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      Judaism: Kabbalah and Other Torah Q & A

      Published: Wednesday, January 22, 2014 9:52 AM
      Q and A on various issues, the first of them Kabbalah.



      Q. Are you in favour of Kabbalah?

      A. Kabbalah (literally “tradition”) is the metaphysical aspect of Judaism. Those who prefer a rationalist approach find it difficult. The kabbalists themselves make a distinction between sit’rei kabbalah, “the secrets of kabbalah“, and ta’amei kabbalah, “the principles of kabbalah“.

      The secrets are for those who are immersed in kabbalistic literature and are spiritually and emotionally mature enough to transcend time and space and to enter the mystical realms.

      The principles are accessible to all who are capable of spiritual development. These principles provide an underpinning for the rules and regulations which some people mistakenly believe are all that there is in Judaism. For such people it is a revelation to find and focus on light, love, energy, goodness and spirituality and to become able to rise above the banal and mundane – even to rise above oneself.

      The principles of kabbalah create awareness of the inner meaning of the commandments and the balance between heart, mind and soul.

      Today, when so many are searching for spirituality, there is a new interest in kabbalah and a thriving market for user-friendly introductions to kabbalistic classics. We all have to decide whether this is for us.

      For myself, the principles of kabbalah are helpful in finding the meaning of life and the purpose of Judaism. I am not adept at the secrets of kabbalah, but I know that others are.


      CLINKING GLASSES

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      Q. This is probably not a question for a rabbi, but you might be able to help me out: Why do people clink each other’s glass when they drink a toast?

      A. Actually I do have an answer, and it definitely is a question for a rabbi because the answer comes from the Torah.

      Deuteronomy 32:33 says, Chammat tanninim yeynam – “serpents’ venom is their wine”. Putting poison in someone’s drink in order to kill them must have happened often. A host could prove that the wine was not poisoned by pouring some of the guest’s wine into his own glass and drinking it first to show there were no ill effects.

      If you trusted your host you would drink from your own cup straightaway and both would clink their glasses against each other.

      Why all these laws?


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      People who look for spirituality generally seem to have no patience for this week’s reading. What does the sidra deal with? Crimes and torts, dangers and damages – not the eternal soul and spirit, but the earthly body. All of a sudden the Torah seems to have dizzily descended from the heights of Divine revelation to nitty-gritty details of legal penalties, of courts, judges, witnesses and sheriffs.

      All is part of Judaism. Yet the Talmud says something rather strange about these legal matters. It says, “Whoever wants to be a chasid – a pious person – should fulfil the words of N’zikin (the laws of damages)” (Bava Kamma 30a). This statement can’t be a mere bad joke since the Talmud doesn't give the impression of jocularity, but if there is a serious side to this dictum of Rav Yehudah we want to know what it is.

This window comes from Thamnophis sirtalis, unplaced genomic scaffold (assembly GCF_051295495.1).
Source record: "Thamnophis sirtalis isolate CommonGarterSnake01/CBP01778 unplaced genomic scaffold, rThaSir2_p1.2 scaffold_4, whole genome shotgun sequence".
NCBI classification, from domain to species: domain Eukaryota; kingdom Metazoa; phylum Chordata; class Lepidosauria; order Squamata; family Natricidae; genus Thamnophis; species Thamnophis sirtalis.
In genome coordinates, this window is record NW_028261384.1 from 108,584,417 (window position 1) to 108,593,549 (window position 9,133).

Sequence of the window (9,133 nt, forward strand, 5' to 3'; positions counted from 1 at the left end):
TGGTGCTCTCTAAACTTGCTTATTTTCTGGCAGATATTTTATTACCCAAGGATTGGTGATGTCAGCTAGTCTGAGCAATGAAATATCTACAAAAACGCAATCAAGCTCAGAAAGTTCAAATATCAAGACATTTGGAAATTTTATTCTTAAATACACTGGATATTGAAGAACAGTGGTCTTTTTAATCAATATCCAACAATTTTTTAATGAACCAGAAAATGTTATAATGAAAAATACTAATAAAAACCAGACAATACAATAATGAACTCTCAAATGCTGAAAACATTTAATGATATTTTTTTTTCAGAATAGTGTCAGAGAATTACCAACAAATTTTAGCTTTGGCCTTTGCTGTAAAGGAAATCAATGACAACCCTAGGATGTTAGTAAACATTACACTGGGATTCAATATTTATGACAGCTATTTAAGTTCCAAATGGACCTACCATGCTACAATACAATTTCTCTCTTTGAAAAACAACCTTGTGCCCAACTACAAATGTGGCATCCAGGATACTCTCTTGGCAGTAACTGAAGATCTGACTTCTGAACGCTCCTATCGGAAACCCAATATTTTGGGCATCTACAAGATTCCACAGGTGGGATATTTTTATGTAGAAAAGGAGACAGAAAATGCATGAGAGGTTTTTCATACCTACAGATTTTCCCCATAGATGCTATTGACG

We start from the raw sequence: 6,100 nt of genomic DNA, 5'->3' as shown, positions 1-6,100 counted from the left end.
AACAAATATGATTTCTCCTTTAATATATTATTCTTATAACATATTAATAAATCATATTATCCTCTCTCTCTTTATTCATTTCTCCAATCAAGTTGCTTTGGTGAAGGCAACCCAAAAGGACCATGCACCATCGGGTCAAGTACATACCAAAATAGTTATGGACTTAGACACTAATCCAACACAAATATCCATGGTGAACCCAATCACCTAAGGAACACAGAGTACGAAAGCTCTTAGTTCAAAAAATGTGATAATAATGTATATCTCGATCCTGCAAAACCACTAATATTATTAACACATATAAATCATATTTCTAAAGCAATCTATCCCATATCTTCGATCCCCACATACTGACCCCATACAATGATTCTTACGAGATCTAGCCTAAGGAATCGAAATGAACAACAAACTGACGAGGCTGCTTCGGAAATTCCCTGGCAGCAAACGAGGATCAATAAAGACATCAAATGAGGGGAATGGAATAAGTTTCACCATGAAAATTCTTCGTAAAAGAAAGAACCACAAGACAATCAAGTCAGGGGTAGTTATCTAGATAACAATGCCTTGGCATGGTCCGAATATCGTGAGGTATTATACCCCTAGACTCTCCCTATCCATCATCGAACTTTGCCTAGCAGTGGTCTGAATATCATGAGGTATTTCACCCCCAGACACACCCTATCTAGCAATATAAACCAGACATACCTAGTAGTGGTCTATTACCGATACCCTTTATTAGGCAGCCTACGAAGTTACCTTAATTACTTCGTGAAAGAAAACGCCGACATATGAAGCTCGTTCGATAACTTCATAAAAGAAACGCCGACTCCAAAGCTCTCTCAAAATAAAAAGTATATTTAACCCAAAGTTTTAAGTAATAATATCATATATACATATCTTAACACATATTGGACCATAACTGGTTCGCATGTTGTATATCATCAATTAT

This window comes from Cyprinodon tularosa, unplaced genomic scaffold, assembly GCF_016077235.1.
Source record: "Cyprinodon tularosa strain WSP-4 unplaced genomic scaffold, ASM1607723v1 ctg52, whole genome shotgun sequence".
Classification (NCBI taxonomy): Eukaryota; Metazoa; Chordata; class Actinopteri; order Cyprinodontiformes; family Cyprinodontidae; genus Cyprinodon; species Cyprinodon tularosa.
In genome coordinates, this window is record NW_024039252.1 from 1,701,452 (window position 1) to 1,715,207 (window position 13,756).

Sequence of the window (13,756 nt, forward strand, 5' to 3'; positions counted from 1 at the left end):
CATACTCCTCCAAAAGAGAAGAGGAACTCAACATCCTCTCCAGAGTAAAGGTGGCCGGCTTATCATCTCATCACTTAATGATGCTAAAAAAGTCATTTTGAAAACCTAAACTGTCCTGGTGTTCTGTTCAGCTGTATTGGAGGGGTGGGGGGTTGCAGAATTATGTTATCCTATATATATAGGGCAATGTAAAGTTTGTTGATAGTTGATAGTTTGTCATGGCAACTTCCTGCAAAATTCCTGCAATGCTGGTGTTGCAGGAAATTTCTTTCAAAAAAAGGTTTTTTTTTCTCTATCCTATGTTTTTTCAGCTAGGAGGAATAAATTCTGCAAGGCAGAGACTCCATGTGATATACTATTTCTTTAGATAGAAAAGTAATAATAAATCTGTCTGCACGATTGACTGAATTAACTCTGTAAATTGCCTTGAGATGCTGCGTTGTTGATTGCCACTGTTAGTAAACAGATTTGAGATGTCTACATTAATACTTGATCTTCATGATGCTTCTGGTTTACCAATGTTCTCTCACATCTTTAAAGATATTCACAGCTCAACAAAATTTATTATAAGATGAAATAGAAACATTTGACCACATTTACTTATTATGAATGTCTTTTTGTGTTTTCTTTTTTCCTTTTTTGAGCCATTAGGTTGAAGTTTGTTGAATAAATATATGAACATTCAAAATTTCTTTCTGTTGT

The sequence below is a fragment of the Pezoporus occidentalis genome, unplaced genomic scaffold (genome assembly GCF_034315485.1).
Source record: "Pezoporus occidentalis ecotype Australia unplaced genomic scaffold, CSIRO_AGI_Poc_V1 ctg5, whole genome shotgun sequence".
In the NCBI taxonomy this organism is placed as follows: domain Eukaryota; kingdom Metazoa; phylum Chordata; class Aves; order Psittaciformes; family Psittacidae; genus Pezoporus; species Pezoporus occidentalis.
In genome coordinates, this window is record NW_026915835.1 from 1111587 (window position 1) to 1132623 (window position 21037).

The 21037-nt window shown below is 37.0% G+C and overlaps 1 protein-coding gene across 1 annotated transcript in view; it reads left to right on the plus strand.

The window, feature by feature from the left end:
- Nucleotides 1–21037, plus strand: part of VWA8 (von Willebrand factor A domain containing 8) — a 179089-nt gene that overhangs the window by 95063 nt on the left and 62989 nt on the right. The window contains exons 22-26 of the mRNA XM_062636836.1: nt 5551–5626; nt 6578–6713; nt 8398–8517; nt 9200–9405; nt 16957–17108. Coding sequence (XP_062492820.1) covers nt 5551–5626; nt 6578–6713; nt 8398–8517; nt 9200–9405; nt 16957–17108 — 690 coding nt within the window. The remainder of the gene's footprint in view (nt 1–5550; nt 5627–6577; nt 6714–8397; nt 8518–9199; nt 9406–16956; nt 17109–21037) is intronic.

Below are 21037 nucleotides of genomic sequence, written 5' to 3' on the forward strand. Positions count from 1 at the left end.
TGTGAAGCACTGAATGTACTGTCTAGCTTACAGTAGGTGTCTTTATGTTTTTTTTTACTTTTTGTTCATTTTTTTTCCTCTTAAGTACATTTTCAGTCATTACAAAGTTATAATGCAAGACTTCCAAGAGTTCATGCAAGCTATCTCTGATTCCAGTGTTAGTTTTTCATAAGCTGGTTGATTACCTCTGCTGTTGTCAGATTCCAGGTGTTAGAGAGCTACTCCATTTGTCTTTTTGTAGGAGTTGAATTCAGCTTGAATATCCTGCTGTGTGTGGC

What the Talmud is getting at is that spirituality is not just prayer and reflection, a relationship between man and God, but a pragmatic matter of how people deal with each other. The thinking is that if human beings live together in peace, love and harmony, they are not likely to hurt one another. If there is mutual respect between citizens, society is likely to be a sound, just and happy place where God is a benign, smiling Presence in its midst.

      An unjust society, on the other hand, cannot be a spiritual society, because God does not feel welcome in its midst.

      No wonder the Torah says in Parashat T’rumah, which we will read next week: “Let them make Me a Sanctuary, and I will dwell in their midst” (Ex. 25:8).


      CODES & CONVENTIONS

      Parashat Mishpatim is central to the Torah code of civil law. Every culture needs its Mishpatim. Without a legal system, no culture can survive. That’s one of the ideas that Judaism has contributed to civilisation. Every group – even criminals - needs values, standards and conventions.

      Sporting clubs, musical societies, political parties, professional bodies, Masonic lodges, whatever example you choose – all have their accepted ways of doing things and their own ways of dealing with infractions. In this sense each group is almost like a religion.

      Max Otto (1876-1968) says this about science in his “Science and the Moral Life” (page 21): “Science has its sacred buildings, its mysteries, its esoteric language, its priests and acolytes. To get on the inside takes years of preparation, a ceremony of initiation, disciplined training...”

      The difference between these examples and Judaism is that whilst they arrive at their codes and conventions after trial and error, Judaism believes that the way to act comes from God. The Almighty is not only concerned with how we think and feel and how we relate to others (and to ourselves); He is concerned with how we manage our society – how we turn a community into “a kingdom of priests and a holy nation” (Ex. 19:6).